Dana-Farber lymphoma patient John Babchak has a unique perspective on his treatment journey. More than two decades ago, in 2004, his late husband Richard Walsh was diagnosed with multiple myeloma. For the next five years, Babchak stepped into the role of caregiver, spending as much time with Richard as he could.
“The most valuable thing that you can give as a caregiver is your time, I think,” he says.
Babchak would accompany Walsh to his appointments, and during his two transplants, he would spend day after day in the hospital just to be present for Walsh.
Unfortunately, Walsh would pass in 2009, after several long hard weeks in the hospital. It’s difficult for Babchak to speak about, but he has learned valuable lessons from that journey and loss.
“If I can help anyone in any small way, I’d like to do it,” he says.
Then, in a strange twist of fate, Babchak was diagnosed with mantle cell lymphoma in 2020. His now-husband, Leo Evangelista, now became Babchak’s caregiver, and Babchak found himself on the other side of the relationship.
Both roles are difficult
Babchak says that his experience with Walsh has in some ways prepared him for this diagnosis.
“I try to be more patient and understanding with Leo because I know how I was when I was a caregiver. Because it’s tough,” Babchak says. “The caregiver role is almost as hard on the caregiver as it is on the patient. Neither role is easy.”
Getting that diagnosis can be overwhelming for both parties, and treatments can be taxing. “It’s life altering,” Babchak says.
He also points out that things are especially difficult now with the COVID-19 pandemic. Many cancer patients who are immunocompromised need to take extra precautions when interacting with the outside world. That is an extra layer of stress for those who feel that they can’t have, as Babchak says, a “regular life” because of COVID-19.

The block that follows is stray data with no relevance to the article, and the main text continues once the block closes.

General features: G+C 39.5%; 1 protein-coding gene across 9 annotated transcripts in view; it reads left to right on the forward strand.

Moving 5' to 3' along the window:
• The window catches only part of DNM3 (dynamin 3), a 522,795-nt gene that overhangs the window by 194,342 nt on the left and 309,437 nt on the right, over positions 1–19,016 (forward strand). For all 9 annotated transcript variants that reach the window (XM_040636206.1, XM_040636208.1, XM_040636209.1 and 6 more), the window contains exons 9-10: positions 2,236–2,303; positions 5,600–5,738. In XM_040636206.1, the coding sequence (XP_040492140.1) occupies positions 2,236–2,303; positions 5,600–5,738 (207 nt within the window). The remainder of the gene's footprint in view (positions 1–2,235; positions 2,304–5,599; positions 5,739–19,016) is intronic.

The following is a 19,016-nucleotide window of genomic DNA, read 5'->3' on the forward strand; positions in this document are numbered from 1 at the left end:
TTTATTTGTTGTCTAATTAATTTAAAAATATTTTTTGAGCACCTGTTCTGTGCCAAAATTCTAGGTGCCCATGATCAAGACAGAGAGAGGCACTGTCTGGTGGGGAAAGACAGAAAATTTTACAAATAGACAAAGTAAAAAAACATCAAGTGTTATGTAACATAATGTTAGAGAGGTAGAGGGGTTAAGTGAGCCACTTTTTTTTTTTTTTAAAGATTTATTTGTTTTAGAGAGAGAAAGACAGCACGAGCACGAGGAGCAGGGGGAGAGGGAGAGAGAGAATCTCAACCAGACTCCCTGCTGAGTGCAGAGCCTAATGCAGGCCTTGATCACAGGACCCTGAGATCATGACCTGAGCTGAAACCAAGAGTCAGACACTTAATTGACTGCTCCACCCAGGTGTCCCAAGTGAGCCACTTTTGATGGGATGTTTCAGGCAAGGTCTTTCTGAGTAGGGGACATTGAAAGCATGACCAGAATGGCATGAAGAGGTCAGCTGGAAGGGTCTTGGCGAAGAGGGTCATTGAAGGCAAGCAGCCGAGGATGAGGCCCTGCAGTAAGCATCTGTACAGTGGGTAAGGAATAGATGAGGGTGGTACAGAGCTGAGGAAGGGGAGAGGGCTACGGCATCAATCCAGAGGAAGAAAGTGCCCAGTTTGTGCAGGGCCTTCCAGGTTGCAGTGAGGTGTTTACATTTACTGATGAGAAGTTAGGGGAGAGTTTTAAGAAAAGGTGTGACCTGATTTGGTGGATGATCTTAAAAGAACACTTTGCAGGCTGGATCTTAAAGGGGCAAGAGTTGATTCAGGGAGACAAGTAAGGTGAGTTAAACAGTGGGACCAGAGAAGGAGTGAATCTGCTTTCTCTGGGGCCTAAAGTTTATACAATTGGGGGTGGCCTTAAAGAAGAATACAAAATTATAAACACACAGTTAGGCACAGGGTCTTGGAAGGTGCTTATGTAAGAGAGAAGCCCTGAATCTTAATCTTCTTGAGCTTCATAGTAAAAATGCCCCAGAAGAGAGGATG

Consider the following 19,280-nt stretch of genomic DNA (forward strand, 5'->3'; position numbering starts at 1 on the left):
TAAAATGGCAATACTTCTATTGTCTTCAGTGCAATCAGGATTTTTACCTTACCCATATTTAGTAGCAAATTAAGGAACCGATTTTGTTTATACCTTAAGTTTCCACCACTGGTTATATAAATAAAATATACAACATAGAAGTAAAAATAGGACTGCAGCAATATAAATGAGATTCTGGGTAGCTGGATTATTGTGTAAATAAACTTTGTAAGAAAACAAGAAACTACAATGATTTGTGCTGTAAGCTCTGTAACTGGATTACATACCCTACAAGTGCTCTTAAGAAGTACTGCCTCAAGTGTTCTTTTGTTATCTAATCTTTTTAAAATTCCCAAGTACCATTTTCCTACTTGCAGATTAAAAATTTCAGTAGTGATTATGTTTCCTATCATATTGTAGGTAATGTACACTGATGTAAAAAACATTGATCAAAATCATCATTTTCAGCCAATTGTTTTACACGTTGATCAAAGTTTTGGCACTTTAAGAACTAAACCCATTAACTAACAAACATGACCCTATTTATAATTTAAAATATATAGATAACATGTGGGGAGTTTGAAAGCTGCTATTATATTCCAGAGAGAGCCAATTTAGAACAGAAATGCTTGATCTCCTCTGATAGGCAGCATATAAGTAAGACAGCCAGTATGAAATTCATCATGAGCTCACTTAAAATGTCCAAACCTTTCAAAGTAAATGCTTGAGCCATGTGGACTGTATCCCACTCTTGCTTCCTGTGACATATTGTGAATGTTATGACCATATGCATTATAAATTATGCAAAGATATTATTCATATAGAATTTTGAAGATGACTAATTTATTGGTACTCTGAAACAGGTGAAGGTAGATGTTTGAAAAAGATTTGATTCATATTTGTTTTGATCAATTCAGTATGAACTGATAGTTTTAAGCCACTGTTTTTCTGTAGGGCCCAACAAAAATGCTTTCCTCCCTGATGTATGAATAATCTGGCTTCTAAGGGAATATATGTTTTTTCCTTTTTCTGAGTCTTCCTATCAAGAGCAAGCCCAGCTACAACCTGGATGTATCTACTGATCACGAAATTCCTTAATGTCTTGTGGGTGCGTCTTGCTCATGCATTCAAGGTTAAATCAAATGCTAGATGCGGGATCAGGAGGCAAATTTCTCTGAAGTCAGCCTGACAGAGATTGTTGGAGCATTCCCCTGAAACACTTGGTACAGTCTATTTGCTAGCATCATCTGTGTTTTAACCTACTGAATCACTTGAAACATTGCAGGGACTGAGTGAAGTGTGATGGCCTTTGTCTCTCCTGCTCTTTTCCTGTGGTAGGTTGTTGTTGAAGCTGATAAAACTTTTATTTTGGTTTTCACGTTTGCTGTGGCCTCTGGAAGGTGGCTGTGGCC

But Babchak was equipped to deal with the obstacles that have been thrown his way and has advice for caregivers and patients. He notes that everyone is different in their ways in terms of coping with cancer: “There are no magic answers for any of this stuff,” he says.
- Consider seeking counseling and mental health support. Babchak says to seek counseling and mental health support. He and Evangelista were able to take advantage of the social work department at Dana-Farber when he was being treated. “I found that support extremely helpful,” Babchak says.
- Find time for yourself. “Being a caregiver for a loved one is one of the most difficult things that you can face,” Babchak says. “Not just because of the amount of time that is required, but also the emotional weight of it, and the unknown of everything.”
Fortunately, Babchak has had promising results from treatment, and his provider, Austin Kim, MD, thinks that come January he will still be in remission.
“John and Leo have had the difficult task of navigating a new lymphoma diagnosis and intensive lymphoma therapy during the COVID-19 pandemic,” says Kim. “However, they have been a great source of support for one another and taken advantage of every resource offered here at Dana-Farber. I’m thankful John is sharing his wisdom with others as his perspective as a caregiver and a patient is so valuable.”
“I’m feeling very fortunate,” Babchak says. He’s grateful for his partner, Evangelista, who has been present throughout his treatment, and for his network of friends that has supported him.
“It is so important for the patient and caregiver to work together along with their care team, and John and Leo have certainly done that,” says Babchak’s nurse navigator, Gina Valeri, RN. “Throughout John’s care, both he and Leo have been inquisitive, knowledgeable, and always working together, in order to achieve the best possible outcome for John.”
“It’s also been so important that I’ve received care at a place that I have trust and confidence in,” Babchak says of Dana-Farber. “Since I was referred there, I’ve felt nothing but good things. I’ve felt well-treated from both a compassionate and clinical standpoint.”